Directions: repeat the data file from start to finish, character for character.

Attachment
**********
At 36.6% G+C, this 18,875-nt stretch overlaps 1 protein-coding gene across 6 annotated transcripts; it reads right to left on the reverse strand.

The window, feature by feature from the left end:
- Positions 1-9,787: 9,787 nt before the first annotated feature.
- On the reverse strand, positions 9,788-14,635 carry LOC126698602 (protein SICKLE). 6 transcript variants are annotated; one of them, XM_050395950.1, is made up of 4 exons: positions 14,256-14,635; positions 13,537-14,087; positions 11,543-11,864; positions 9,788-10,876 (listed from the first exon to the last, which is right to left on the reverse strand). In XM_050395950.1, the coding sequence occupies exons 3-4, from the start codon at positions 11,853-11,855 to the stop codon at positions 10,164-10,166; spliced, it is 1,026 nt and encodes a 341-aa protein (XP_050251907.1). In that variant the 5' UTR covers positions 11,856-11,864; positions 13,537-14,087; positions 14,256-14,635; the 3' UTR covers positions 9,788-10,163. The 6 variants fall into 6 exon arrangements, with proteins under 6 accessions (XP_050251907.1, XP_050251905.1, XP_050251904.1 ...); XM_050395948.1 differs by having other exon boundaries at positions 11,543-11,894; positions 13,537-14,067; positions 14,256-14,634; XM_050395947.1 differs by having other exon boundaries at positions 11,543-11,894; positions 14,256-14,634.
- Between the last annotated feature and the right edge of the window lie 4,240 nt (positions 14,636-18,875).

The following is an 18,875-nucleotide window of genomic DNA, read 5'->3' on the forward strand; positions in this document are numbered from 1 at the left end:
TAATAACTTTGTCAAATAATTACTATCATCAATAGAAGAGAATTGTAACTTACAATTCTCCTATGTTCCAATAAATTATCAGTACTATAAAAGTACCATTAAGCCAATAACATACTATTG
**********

At 36.6% G+C, this 18,875-nt stretch overlaps 1 protein-coding gene across 6 annotated transcripts; it reads right to left on the reverse strand.

The window, feature by feature from the left end:
- Positions 1-9,787: 9,787 nt before the first annotated feature.
- On the reverse strand, positions 9,788-14,635 carry LOC126698602 (protein SICKLE). 6 transcript variants are annotated; one of them, XM_050395950.1, is made up of 4 exons: positions 14,256-14,635; positions 13,537-14,087; positions 11,543-11,864; positions 9,788-10,876 (listed from the first exon to the last, which is right to left on the reverse strand). In XM_050395950.1, the coding sequence occupies exons 3-4, from the start codon at positions 11,853-11,855 to the stop codon at positions 10,164-10,166; spliced, it is 1,026 nt and encodes a 341-aa protein (XP_050251907.1). In that variant the 5' UTR covers positions 11,856-11,864; positions 13,537-14,087; positions 14,256-14,635; the 3' UTR covers positions 9,788-10,163. The 6 variants fall into 6 exon arrangements, with proteins under 6 accessions (XP_050251907.1, XP_050251905.1, XP_050251904.1 ...); XM_050395948.1 differs by having other exon boundaries at positions 11,543-11,894; positions 13,537-14,067; positions 14,256-14,634; XM_050395947.1 differs by having other exon boundaries at positions 11,543-11,894; positions 14,256-14,634.
- Between the last annotated feature and the right edge of the window lie 4,240 nt (positions 14,636-18,875).

The following is an 18,875-nucleotide window of genomic DNA, read 5'->3' on the forward strand; positions in this document are numbered from 1 at the left end:
TAATAACTTTGTCAAATAATTACTATCATCAATAGAAGAGAATTGTAACTTACAATTCTCCTATGTTCCAATAAATTATCAGTACTATAAAAGTACCATTAAGCCAATAACATACTATTG